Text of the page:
YOU ARE HERE: LAT HomeCollections


In Good Standing

Top Competitors to Balance Gymnastics Skills and Riding in U.S. Vaulting Championships


SANTA BARBARA — Thousand Oaks student Eric Weber watches the horse canter around the arena, nods his head in time to its gait and chooses his moment.

In one terrifying leap, he flings himself onto the moving horse, unfurls into a handstand and then stands up, arms stretched like wings, as the elegant horse continues to prance.

Weber, 19, is one of the country's top competitors in vaulting, a little-known equestrian sport, which Weber's coach describes as a gymnast's balance-beam routine performed on a moving target.

Those skills will be on display today through Sunday in Santa Barbara, as the American Vaulting Assn. holds its national championships. Weber is one of 205 competitors who will take part in the free public exhibitions at the Earl Warren Showgrounds. His mother, Jan, is vice president of the association and, along with her husband Bob, helped organize the event.

Members of the Barronsgate Vaulting Club of Agoura Hills, which recently represented the United States in the World Vaulting Championships in Germany, will perform with Weber and others at a benefit dinner at 4:30 p.m. Saturday at the show grounds.

Traced to ancient Greece, when skillfully vaulting off a horse in battle meant the difference between life and death, the modern sport features highly stylized movements performed to music.

Competitors vault alone or in teams of eight that perform dazzling acrobat-style routines, three at a time, on horseback. Vaulters like Weber train for years to advance to the national level.

He started when he was 12, after tagging along with his sister to her riding lessons. Vaulting looked more fun to him than riding, he said, and soon he was putting in 15 hours a week practicing gymnastics, running and taking care of his club's horse.

He also found he loved preparing for his brief competitions, which he calls "the hardest minute of work you'll ever do."


Weber, a junior majoring in bioengineering at UC Berkeley, trains with Emma Drinker, 41, at the Mt. Eden Vaulting Club in Saratoga, about 50 miles south of San Francisco.

The sport's dangerous appearance is misleading, said Drinker. Some schools encourage young riders to learn vaulting first, she said, because the trainer--instead of the rider--controls the horse. That is safer for inexperienced riders, she said, leaving them free to learn balance.

Vaulters spend hours training on mats and on stationary barrels before working with a horse, Weber said. When they finally try their routines on horseback, the only remaining challenge is staying on.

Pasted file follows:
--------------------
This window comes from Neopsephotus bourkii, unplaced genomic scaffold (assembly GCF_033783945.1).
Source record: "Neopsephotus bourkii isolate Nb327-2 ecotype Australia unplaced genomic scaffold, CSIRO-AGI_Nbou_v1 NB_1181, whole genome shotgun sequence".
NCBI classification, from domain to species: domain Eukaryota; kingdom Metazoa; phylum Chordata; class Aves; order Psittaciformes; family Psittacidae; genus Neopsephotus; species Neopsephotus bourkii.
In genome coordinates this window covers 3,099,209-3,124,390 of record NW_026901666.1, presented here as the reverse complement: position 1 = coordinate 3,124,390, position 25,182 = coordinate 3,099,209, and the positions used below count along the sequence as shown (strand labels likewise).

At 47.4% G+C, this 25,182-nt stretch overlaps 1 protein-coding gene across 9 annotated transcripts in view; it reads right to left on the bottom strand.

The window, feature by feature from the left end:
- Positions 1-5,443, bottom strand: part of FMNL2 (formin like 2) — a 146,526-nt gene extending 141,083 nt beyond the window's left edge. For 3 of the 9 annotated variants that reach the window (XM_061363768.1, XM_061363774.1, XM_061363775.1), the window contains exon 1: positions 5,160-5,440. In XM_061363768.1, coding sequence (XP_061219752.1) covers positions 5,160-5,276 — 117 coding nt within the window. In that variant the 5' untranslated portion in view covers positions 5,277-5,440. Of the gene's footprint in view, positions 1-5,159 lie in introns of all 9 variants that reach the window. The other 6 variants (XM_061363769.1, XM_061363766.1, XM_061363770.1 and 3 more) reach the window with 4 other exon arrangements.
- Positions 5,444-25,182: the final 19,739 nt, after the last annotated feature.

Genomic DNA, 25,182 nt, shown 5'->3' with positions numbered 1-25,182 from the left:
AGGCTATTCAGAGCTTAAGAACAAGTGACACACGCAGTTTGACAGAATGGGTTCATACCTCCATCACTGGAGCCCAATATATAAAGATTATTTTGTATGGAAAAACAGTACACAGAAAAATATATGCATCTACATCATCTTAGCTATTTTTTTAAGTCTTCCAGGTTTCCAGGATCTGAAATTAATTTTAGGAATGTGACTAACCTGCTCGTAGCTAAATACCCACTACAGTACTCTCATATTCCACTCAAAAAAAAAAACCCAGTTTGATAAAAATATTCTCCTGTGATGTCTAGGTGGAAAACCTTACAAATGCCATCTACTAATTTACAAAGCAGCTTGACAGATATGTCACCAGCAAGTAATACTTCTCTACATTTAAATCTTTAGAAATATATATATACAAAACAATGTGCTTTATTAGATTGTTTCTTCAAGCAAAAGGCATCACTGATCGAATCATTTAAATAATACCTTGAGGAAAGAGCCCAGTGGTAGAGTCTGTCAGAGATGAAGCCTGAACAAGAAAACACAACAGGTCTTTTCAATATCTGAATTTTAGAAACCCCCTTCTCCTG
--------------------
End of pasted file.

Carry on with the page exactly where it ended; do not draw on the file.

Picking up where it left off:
"You fall off a lot," Weber said. "It becomes about trusting yourself and trusting the horse."

The sport draws people with disabilities who could not otherwise ride a horse, said Charles Bittenbring, president of the American Vaulting Assn. It also attracts youths who love horses but could never afford pricey riding lessons, he said, because all the kids in a vaulting club--usually 12 to 30 members--share the cost of a horse and trainer.

On average vaulters pay $50 to $120 per month for their sport, he said.

About 750 people, mostly youths age seven to 18, belong to the national association, Bittenbring said.


Enthusiasts from across the country are expected for this weekend's event. On Wednesday Weber practiced in an arena while vaulting clubs from all over the country backed in their horse trailers, inspected their gear and tweaked their routines one last time.

A tinny recording of John Williams' theme to "Raiders of the Lost Ark" floated out from a far corner of the show grounds.

Weber rode, Rusty, a broad-backed tank of a horse strong enough to hold three vaulters. Rusty was led around the ring by Lisa Jackson, 20, of Cupertino.

Any horse will do for the sport, as long as it can support a pile of gymnasts whipping around on its back, is patient and doesn't stop when someone walks up beside it, as most horses are trained to do.

Some horses take to vaulting, learning to help their riders balance--but some don't, Drinker said. It's easy to distinguish the ones that learn quickly.

"You can have a horse who is a complete bozo for riding, but you put them in vaulting and they say, 'OK, this makes sense to me,' " she said.

Watching Weber on Wednesday as he rounded the practice arena atop Rusty, Drinker shouted out instructions. Since Weber has been ranked among the sport's top 10 competitors for the past few years, he needs little but fine-tuning.

"You look good," Drinker told him as he caught his breath after practice. "You ready?"

"Ready," Weber said.

Los Angeles Times Articles